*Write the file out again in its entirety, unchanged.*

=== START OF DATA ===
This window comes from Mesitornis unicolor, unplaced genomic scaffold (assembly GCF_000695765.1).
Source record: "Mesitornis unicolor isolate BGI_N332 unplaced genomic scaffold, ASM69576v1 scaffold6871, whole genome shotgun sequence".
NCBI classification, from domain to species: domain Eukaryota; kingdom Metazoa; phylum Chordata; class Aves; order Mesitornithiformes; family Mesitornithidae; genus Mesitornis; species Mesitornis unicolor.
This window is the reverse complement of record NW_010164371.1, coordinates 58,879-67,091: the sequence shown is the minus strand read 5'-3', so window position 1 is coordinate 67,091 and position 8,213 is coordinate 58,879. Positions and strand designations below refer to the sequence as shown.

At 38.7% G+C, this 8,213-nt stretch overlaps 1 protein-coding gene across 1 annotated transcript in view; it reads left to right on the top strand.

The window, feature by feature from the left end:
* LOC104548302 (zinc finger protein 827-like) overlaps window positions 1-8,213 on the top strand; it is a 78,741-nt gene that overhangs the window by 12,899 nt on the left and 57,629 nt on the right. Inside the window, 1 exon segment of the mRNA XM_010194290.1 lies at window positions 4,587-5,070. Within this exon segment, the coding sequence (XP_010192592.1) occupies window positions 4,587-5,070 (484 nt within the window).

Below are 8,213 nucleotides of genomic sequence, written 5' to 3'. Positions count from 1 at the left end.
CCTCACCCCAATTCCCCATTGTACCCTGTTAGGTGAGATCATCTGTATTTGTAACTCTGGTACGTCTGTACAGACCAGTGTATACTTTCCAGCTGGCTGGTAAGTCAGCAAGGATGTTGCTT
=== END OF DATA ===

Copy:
This window comes from Mesitornis unicolor, unplaced genomic scaffold (assembly GCF_000695765.1).
Source record: "Mesitornis unicolor isolate BGI_N332 unplaced genomic scaffold, ASM69576v1 scaffold6871, whole genome shotgun sequence".
NCBI classification, from domain to species: domain Eukaryota; kingdom Metazoa; phylum Chordata; class Aves; order Mesitornithiformes; family Mesitornithidae; genus Mesitornis; species Mesitornis unicolor.
This window is the reverse complement of record NW_010164371.1, coordinates 58,879-67,091: the sequence shown is the minus strand read 5'-3', so window position 1 is coordinate 67,091 and position 8,213 is coordinate 58,879. Positions and strand designations below refer to the sequence as shown.

At 38.7% G+C, this 8,213-nt stretch overlaps 1 protein-coding gene across 1 annotated transcript in view; it reads left to right on the top strand.

The window, feature by feature from the left end:
* LOC104548302 (zinc finger protein 827-like) overlaps window positions 1-8,213 on the top strand; it is a 78,741-nt gene that overhangs the window by 12,899 nt on the left and 57,629 nt on the right. Inside the window, 1 exon segment of the mRNA XM_010194290.1 lies at window positions 4,587-5,070. Within this exon segment, the coding sequence (XP_010192592.1) occupies window positions 4,587-5,070 (484 nt within the window).

Below are 8,213 nucleotides of genomic sequence, written 5' to 3'. Positions count from 1 at the left end.
CCTCACCCCAATTCCCCATTGTACCCTGTTAGGTGAGATCATCTGTATTTGTAACTCTGGTACGTCTGTACAGACCAGTGTATACTTTCCAGCTGGCTGGTAAGTCAGCAAGGATGTTGCTT